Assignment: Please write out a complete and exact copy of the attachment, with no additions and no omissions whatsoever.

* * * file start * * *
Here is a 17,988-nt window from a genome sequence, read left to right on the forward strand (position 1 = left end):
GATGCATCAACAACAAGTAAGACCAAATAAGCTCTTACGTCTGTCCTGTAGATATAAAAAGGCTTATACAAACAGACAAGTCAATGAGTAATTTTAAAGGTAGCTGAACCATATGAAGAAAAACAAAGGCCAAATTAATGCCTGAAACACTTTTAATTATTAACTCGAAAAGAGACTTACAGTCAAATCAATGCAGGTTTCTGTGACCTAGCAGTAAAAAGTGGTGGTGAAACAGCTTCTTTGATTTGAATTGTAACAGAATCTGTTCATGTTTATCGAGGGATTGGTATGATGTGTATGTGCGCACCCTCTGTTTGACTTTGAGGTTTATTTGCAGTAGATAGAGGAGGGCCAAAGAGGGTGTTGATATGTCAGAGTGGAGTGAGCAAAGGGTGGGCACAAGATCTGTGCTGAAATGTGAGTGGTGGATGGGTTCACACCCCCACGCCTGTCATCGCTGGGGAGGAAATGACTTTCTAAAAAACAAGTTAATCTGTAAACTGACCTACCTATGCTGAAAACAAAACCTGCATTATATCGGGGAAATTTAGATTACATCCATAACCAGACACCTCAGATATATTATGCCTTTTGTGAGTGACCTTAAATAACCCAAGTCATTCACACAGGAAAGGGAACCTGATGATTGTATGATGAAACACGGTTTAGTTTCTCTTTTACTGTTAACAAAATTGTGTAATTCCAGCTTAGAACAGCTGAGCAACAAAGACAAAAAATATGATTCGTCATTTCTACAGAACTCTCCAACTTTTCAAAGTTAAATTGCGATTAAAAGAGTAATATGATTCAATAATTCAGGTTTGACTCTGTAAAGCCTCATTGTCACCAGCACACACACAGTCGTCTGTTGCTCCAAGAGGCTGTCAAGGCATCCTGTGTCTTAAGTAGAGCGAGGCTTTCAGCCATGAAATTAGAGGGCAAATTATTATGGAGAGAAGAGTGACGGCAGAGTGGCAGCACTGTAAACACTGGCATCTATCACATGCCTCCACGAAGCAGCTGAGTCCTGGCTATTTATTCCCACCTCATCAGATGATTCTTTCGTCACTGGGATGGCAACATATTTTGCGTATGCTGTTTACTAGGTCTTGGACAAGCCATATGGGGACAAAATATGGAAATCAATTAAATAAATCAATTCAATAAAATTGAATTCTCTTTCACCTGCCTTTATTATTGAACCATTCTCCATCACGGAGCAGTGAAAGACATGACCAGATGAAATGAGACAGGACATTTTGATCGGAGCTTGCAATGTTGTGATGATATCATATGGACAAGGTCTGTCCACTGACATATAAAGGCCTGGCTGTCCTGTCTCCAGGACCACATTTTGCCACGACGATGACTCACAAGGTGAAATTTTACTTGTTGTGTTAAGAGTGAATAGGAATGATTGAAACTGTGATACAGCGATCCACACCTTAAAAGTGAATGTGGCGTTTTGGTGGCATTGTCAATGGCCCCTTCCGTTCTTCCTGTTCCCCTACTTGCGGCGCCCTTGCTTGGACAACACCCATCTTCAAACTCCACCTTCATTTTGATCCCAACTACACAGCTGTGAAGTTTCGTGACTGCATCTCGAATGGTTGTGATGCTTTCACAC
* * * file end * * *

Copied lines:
Here is a 17,988-nt window from a genome sequence, read left to right on the forward strand (position 1 = left end):
GATGCATCAACAACAAGTAAGACCAAATAAGCTCTTACGTCTGTCCTGTAGATATAAAAAGGCTTATACAAACAGACAAGTCAATGAGTAATTTTAAAGGTAGCTGAACCATATGAAGAAAAACAAAGGCCAAATTAATGCCTGAAACACTTTTAATTATTAACTCGAAAAGAGACTTACAGTCAAATCAATGCAGGTTTCTGTGACCTAGCAGTAAAAAGTGGTGGTGAAACAGCTTCTTTGATTTGAATTGTAACAGAATCTGTTCATGTTTATCGAGGGATTGGTATGATGTGTATGTGCGCACCCTCTGTTTGACTTTGAGGTTTATTTGCAGTAGATAGAGGAGGGCCAAAGAGGGTGTTGATATGTCAGAGTGGAGTGAGCAAAGGGTGGGCACAAGATCTGTGCTGAAATGTGAGTGGTGGATGGGTTCACACCCCCACGCCTGTCATCGCTGGGGAGGAAATGACTTTCTAAAAAACAAGTTAATCTGTAAACTGACCTACCTATGCTGAAAACAAAACCTGCATTATATCGGGGAAATTTAGATTACATCCATAACCAGACACCTCAGATATATTATGCCTTTTGTGAGTGACCTTAAATAACCCAAGTCATTCACACAGGAAAGGGAACCTGATGATTGTATGATGAAACACGGTTTAGTTTCTCTTTTACTGTTAACAAAATTGTGTAATTCCAGCTTAGAACAGCTGAGCAACAAAGACAAAAAATATGATTCGTCATTTCTACAGAACTCTCCAACTTTTCAAAGTTAAATTGCGATTAAAAGAGTAATATGATTCAATAATTCAGGTTTGACTCTGTAAAGCCTCATTGTCACCAGCACACACACAGTCGTCTGTTGCTCCAAGAGGCTGTCAAGGCATCCTGTGTCTTAAGTAGAGCGAGGCTTTCAGCCATGAAATTAGAGGGCAAATTATTATGGAGAGAAGAGTGACGGCAGAGTGGCAGCACTGTAAACACTGGCATCTATCACATGCCTCCACGAAGCAGCTGAGTCCTGGCTATTTATTCCCACCTCATCAGATGATTCTTTCGTCACTGGGATGGCAACATATTTTGCGTATGCTGTTTACTAGGTCTTGGACAAGCCATATGGGGACAAAATATGGAAATCAATTAAATAAATCAATTCAATAAAATTGAATTCTCTTTCACCTGCCTTTATTATTGAACCATTCTCCATCACGGAGCAGTGAAAGACATGACCAGATGAAATGAGACAGGACATTTTGATCGGAGCTTGCAATGTTGTGATGATATCATATGGACAAGGTCTGTCCACTGACATATAAAGGCCTGGCTGTCCTGTCTCCAGGACCACATTTTGCCACGACGATGACTCACAAGGTGAAATTTTACTTGTTGTGTTAAGAGTGAATAGGAATGATTGAAACTGTGATACAGCGATCCACACCTTAAAAGTGAATGTGGCGTTTTGGTGGCATTGTCAATGGCCCCTTCCGTTCTTCCTGTTCCCCTACTTGCGGCGCCCTTGCTTGGACAACACCCATCTTCAAACTCCACCTTCATTTTGATCCCAACTACACAGCTGTGAAGTTTCGTGACTGCATCTCGAATGGTTGTGATGCTTTCACAC